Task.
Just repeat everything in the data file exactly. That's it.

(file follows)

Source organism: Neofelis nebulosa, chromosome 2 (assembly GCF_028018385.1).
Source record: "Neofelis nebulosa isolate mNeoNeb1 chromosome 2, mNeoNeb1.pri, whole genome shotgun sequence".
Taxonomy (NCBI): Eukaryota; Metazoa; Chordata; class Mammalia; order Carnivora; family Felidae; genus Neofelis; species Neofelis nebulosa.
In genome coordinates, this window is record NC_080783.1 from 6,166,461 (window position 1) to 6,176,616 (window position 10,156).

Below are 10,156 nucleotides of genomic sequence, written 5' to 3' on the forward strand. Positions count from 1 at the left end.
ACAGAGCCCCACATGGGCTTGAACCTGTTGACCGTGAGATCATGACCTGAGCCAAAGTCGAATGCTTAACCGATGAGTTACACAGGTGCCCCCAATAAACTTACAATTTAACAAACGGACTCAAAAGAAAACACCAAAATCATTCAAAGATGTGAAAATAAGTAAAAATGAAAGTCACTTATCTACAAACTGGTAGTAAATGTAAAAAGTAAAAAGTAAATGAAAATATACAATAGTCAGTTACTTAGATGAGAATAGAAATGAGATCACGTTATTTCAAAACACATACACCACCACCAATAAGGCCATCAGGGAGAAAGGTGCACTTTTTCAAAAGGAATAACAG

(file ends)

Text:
Source organism: Neofelis nebulosa, chromosome 2 (assembly GCF_028018385.1).
Source record: "Neofelis nebulosa isolate mNeoNeb1 chromosome 2, mNeoNeb1.pri, whole genome shotgun sequence".
Taxonomy (NCBI): Eukaryota; Metazoa; Chordata; class Mammalia; order Carnivora; family Felidae; genus Neofelis; species Neofelis nebulosa.
In genome coordinates, this window is record NC_080783.1 from 6,166,461 (window position 1) to 6,176,616 (window position 10,156).

Below are 10,156 nucleotides of genomic sequence, written 5' to 3' on the forward strand. Positions count from 1 at the left end.
ACAGAGCCCCACATGGGCTTGAACCTGTTGACCGTGAGATCATGACCTGAGCCAAAGTCGAATGCTTAACCGATGAGTTACACAGGTGCCCCCAATAAACTTACAATTTAACAAACGGACTCAAAAGAAAACACCAAAATCATTCAAAGATGTGAAAATAAGTAAAAATGAAAGTCACTTATCTACAAACTGGTAGTAAATGTAAAAAGTAAAAAGTAAATGAAAATATACAATAGTCAGTTACTTAGATGAGAATAGAAATGAGATCACGTTATTTCAAAACACATACACCACCACCAATAAGGCCATCAGGGAGAAAGGTGCACTTTTTCAAAAGGAATAACAG